Illustration of the Kodak No. 4 Bulls-Eye camera – clipped from the magazine

While the No. 4 Bulls-Eye was less carrier-friendly than the Pocket Kodak, it made up for its comparative lack of portability with its more powerful capabilities. The No. 4 Bulls-Eye boasted a 6-1/4 inch length of focus. It produced images of 4 by 5 inches – quite a bit larger than the Pocket Kodak.

The Great Round World went on to describe the Pocket Kodak’s lens:

Fitted with an achromatic lens of superior quality, having a set of three stops; has two finders, one for vertical and one for horizontal exposures; and is also provided with two sockets for tripod screws, one for vertical and one for horizontal exposures. Fitted with an improved rotary shutter, for snap-shots or time exposures.

Similarly to the Pocket Kodak, the Kodak No. 4 Bulls-Eye was delivered ready for 12 exposures without reloading. The Great Round World stated that it could be loaded in daylight.

While the Kodak No. 4 Bulls-Eye was significantly bigger than the Pocket Kodak, it was no less aesthetic. The magazine described it as “[h]andsomely finished and covered with leather.” I note the handle on top of the camera in the image – a useful feature.

More Information on the Kodak No. 4 Bulls-Eye

I had some slight difficulty narrowing down the Kodak No. 4 Bulls-Eye. There appear to have been two models. The Kodak No. 4 Bulls-Eye camera was produced from 1896-1904. The Bulls-Eye special was produced from 1898-1904.

In light of the fact that the magazine promotion was being offered in 1897, I assumed that the correct model was the one being produced in 1897. Upon further inspection, however, there are some signs that The Great Round World was referring to the No. 4 Bulls-Eye Special, which would have then been yet-to-be-released.

There are two points in the Special’s favor. Firstly, according to the images I can find, the No. 4 Bulls-Eye Special had a handle on topwhile the No. 4 Bulls-Eye did not have a handle. Secondly, The Great Round World touted the No. 4 Bulls-Eye as being improved. Improved from what? Perhaps they were noting that this offer was for the new No. 4 Bulls-Eye which would be ready to ship in half-a-year.

However, upon comparing the contemporary descriptions of the cameras, I concluded that the magazine was offering the older No. 4 Bulls-Eye. According to Historic Camera (linked above), the older model No. 4 Bulls-Eye had an achromatic lens and an Eastman rotary shutter. Both of those points match The Great Round World description. The newer model is described as having a rectilinear lens and an Eastman triple action shutter.

The mystery has been solved. The Great Round World offered the Kodak No. 4 Bulls-Eye, not the “Special.” The No. 4 Bulls-Eye was made of wood and covered with morocco leather.

There is one interesting note. Historic Camera lists both versions of the Kodak No. 4 Bulls-Eye as being 5 by 5-7/8 by 8-1/4 inches. The Great Round World listed the No. 4 Bulls-Eye as being 4-7/8 by 5-7/8 by 9-1/4 inches. I am not sure what accounts for the difference. Either the magazine made a typographical error or there were different models of the first No. 4 Bulls-Eye that I did not come across in my brief research. (If anyone has an answer – please enlighten me in the Guestbook.)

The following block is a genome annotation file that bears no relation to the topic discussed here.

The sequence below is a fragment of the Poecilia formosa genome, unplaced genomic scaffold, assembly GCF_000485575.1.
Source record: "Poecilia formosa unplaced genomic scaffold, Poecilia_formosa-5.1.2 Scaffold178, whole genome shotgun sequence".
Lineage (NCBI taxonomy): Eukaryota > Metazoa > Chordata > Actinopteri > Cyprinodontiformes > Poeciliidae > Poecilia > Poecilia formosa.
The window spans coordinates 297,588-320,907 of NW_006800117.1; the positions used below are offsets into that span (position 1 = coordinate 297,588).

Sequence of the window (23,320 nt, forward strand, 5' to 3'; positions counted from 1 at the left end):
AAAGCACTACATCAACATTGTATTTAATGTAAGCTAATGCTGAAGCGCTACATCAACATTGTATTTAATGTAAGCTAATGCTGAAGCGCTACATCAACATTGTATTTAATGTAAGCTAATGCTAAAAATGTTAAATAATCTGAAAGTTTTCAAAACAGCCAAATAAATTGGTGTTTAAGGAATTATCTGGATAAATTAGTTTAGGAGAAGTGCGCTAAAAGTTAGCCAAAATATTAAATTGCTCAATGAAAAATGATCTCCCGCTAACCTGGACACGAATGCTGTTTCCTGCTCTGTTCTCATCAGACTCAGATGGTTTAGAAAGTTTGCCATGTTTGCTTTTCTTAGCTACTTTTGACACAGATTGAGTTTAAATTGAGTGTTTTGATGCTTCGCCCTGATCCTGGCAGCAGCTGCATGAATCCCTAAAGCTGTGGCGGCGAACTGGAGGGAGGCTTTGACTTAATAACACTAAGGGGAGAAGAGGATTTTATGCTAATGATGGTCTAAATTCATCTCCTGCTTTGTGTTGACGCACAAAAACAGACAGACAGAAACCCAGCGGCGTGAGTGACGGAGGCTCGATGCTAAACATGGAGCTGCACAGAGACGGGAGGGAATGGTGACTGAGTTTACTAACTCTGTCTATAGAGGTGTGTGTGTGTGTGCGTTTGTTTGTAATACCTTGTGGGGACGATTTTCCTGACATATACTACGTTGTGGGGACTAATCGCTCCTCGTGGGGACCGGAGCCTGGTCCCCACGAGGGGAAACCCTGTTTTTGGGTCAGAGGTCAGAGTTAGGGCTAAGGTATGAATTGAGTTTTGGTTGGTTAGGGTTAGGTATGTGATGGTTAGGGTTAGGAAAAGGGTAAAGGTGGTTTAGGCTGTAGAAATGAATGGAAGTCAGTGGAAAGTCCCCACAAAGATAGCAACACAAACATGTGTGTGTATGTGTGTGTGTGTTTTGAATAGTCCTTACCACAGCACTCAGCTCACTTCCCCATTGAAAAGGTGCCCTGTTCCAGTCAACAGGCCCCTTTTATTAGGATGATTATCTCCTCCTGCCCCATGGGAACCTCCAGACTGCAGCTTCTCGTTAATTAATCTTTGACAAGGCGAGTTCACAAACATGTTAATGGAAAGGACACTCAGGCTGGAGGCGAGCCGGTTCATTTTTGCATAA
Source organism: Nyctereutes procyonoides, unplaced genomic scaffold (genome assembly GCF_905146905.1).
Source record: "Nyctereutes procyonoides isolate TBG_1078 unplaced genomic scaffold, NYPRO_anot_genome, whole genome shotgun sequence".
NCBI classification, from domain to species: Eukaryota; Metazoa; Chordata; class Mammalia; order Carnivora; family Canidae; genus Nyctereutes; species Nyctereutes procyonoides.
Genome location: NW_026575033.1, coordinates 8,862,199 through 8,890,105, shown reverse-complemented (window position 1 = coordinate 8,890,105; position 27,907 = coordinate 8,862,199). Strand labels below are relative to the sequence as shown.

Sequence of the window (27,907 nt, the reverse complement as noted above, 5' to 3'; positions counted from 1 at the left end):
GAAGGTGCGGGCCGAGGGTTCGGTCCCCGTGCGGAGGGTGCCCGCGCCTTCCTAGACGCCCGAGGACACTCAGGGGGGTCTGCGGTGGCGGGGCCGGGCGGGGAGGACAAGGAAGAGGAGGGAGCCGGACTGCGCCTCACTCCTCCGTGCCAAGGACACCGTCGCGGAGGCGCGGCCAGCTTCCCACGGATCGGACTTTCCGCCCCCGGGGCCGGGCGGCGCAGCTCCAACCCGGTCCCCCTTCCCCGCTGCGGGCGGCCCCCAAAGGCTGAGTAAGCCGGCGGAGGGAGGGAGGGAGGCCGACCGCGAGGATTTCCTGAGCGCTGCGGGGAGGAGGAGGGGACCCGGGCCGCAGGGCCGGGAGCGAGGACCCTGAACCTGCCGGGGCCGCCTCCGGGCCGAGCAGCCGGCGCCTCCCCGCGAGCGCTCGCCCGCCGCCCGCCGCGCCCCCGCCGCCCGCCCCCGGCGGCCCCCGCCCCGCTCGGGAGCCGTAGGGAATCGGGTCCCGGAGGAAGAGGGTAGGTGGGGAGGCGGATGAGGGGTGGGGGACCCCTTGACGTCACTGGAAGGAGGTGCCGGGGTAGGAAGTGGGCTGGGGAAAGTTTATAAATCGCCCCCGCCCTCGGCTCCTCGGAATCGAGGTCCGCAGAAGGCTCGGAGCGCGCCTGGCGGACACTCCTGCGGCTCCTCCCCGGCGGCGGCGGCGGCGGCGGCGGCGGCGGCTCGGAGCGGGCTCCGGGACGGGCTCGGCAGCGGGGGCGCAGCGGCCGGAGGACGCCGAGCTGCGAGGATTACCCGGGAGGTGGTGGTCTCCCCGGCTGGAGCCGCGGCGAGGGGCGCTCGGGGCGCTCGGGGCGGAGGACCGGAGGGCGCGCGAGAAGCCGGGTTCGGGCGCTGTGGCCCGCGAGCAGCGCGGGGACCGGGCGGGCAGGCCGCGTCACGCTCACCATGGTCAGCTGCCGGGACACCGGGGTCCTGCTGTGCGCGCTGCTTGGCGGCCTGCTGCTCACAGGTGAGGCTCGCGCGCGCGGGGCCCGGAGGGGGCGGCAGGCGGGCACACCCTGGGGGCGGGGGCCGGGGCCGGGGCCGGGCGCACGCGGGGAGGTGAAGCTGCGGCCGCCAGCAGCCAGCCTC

It was priced at $12 when it was released. $12 in 1897 was equivalent to $389.20 on June 16, 2021.

(That is quite a complementary gift…)

100 Subscriber Reward: A Bicycle

Promotional text "Which Is Your Favorite Bicycle" from the June 17, 1897 issue of "The Great Round World and What Is Going On In It" - which was offering a bike voucher for any person who recruited 100 subscribers
Clipped from the magazine’s promotional section

We covered the four, five, and nine subscriber rewards. Those who skipped a few levels and found 100 subscribers for The Great Round World would have a special reward waiting – a bicycle voucher. The magazine explained:

Show the paper to your friends, and you will soon find one hundred people who will be glad to subscribe. Send the subscriptions in to us as fast as received, and when the one hundredth reaches us you can go to ANY dealer YOU choose, buy ANY wheel YOU choose, and we will pay the bill.

One may note that there is quite a bit of room between the Kodak No. 4 Bulls-Eye camera reward (9 subscribers) and the bicycle voucher (100 subscribers). For those who fell somewhere in between, The Great Round World offered a “premium catalogue” with select rewards for different referral levels.

Question: If someone recruited 100 subscribers, did he or she receive a Pocket Kodak and bicycle carrying case to go with the new bicycle? It seems only right for all the trouble.

Pokémon Bike Voucher Associations

The original Pokémon games allowed the player to obtain a bicycle. However, the bicycle ordinarily cost 1,000,000 Poké-dollars. Not only was it not possible to have 1,000,000 Poké-dollars early in the game when the player encountered the bicycle shop, the game capped the maximum amount of money that the player could have at 999,999 Poké-dollars.

Why were bicycles in Pokémon Red and Blue so expensive? Was it some sort of tease? Not at all – the price was high so as to require the player to obtain a bike voucher – which he or she could do shortly after first encountering the bicycle shop.

I thought of this Pokémon story because it involves a bike voucher and because convincing 100 people to subscribe to a magazine in 1897 sounds about as likely to me as accruing 1,000,000 Poké-dollars in Pokémon Red and Blue. Yet here, that feat was required to obtain the bike voucher. In Pokémon, the player just had to talk to a non-player character.

Tough task.

Aside – was a bike really more than 11-times as expensive as a Kodak No. 4 Bulls-Eye? I have my doubts. If not, I reiterate my hope that anyone who made it to 100 referrals at least received a complementary Pocket Kodak and case to go with the bike voucher.